Finally, there may be broader reform afoot in the area of chemical safety. The Wilmington, Delaware, News Journal reports that “momentum is gathering to strengthen the government’s primary mechanism for banning harmful chemicals or limiting their use in consumer products, the 1976 Toxic Substances Control Act.” The story notes that EPA Administrator Lisa Jackson said in a September speech that there are “troubling gaps” in the data on many widely used chemicals.
“Many are turning to government for assurance that chemicals have been assessed using the best available science, and that unacceptable risks haven’t been ignored,” Jackson said. “Right now, we are failing to get this job done.”
Sources: Consumer Reports, Grist, Civil Eats, Milwaukee Journal Sentinel, E Magazine, Sierra Club Green Home, Washington Post, Business Insurance, Delaware Online
Monday, June 15, 2009 11:05 AM
Climate advocates should quit talking about “global warming” or even “climate change.” The terms are too loaded, too stale, and lack the punch needed to convince skeptics to start respecting the environment. According to the non-profit PR company ecoAmerica, and reported on Grist, eco-evangelists should start using the term “deteriorating atmosphere” instead.
Environmentalists should focus on values, rather than specifics or facts, to get the point across, according to the ecoAmerica study. They should also ditch the term “cap and trade” in favor of “clean energy dividend” or “clean energy cash back.”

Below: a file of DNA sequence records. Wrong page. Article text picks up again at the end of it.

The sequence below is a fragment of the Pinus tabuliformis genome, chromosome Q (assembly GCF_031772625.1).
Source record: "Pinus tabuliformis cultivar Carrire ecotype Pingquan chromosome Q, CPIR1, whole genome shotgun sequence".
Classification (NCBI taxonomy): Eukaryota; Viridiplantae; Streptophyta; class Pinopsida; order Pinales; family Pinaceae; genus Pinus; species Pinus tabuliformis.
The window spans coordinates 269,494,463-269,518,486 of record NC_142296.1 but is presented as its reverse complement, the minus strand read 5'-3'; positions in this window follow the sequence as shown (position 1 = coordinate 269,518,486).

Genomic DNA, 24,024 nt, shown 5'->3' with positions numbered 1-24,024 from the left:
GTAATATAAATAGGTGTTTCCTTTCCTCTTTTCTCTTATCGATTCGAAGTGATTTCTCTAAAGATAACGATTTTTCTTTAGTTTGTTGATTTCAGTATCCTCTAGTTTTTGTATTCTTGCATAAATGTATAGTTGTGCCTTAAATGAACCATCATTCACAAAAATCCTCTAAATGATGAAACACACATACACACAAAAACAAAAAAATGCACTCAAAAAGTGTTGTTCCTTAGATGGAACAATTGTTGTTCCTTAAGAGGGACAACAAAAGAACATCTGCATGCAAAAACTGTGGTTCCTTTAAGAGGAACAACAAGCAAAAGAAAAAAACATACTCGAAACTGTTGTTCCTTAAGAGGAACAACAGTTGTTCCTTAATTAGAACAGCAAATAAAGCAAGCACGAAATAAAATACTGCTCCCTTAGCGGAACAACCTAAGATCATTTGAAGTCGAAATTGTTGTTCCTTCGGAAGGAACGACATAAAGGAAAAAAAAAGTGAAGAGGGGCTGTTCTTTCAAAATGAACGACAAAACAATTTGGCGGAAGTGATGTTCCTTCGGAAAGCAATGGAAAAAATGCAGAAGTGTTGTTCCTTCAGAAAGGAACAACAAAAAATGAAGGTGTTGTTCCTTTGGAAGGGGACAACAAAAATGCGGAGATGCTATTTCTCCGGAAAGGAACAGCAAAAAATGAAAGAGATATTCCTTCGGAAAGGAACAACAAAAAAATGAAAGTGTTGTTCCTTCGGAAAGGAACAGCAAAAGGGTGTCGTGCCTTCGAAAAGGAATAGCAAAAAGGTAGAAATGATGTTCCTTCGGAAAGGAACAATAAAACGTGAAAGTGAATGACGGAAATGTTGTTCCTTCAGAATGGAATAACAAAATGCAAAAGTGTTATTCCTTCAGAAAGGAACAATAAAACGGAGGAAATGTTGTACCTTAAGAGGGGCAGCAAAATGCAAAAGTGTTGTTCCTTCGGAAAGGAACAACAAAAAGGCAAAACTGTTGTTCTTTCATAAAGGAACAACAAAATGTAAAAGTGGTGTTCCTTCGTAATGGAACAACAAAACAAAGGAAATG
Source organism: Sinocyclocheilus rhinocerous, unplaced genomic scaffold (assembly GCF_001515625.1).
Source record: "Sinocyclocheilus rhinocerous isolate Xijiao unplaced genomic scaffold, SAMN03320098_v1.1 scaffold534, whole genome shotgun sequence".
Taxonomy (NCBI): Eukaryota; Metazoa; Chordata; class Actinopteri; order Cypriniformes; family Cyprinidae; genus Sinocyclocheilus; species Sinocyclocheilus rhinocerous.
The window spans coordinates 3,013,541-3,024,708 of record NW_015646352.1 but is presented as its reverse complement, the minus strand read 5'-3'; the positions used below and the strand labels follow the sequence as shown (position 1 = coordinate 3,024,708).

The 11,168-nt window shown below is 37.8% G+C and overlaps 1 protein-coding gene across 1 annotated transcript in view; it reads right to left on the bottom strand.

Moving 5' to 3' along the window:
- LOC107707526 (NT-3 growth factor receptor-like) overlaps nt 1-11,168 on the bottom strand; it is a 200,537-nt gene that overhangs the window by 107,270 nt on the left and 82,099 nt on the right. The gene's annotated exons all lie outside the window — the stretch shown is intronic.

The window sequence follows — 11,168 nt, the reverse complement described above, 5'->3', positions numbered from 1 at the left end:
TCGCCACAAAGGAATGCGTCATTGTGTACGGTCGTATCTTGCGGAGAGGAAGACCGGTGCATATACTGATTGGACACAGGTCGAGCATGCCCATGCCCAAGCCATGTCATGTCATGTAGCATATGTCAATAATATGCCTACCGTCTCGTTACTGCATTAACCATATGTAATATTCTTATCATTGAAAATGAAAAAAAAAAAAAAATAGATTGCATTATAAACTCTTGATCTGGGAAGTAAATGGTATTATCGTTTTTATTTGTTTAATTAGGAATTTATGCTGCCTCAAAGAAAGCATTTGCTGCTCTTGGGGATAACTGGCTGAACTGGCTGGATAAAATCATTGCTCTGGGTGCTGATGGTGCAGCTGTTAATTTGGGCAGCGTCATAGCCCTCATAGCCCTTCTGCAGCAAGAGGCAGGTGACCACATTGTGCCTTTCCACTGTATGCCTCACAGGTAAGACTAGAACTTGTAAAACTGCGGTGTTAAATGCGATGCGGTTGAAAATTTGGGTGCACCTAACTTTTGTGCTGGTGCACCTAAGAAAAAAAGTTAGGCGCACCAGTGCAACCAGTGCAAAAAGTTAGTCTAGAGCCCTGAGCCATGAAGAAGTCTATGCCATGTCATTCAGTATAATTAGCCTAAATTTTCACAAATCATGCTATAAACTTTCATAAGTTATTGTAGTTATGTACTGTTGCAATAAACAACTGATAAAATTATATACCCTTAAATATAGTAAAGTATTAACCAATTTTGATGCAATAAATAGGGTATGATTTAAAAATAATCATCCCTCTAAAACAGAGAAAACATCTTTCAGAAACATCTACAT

The organization has attracted plenty of criticism, as Grist points out. Their approach to PR and the environment was characterized in the New York Times as “cynical and, worse, ineffective.” Criticism aside, according to Grist: “For anyone who communicates about climate and energy, it’s worth reading the whole report.”
Source: Grist, ecoAmerica
Friday, May 15, 2009 12:11 PM
Calling all fellow non-survivalists: if you’re a little curious which goods to stock for doomsday (or flu outbreak), check out the Grist blog, which offers a comprehensive list of essentials—some healthy—to shelve in your pantry or under the bed. My favorite tip: "Don't spend too much time obsessing about flavor."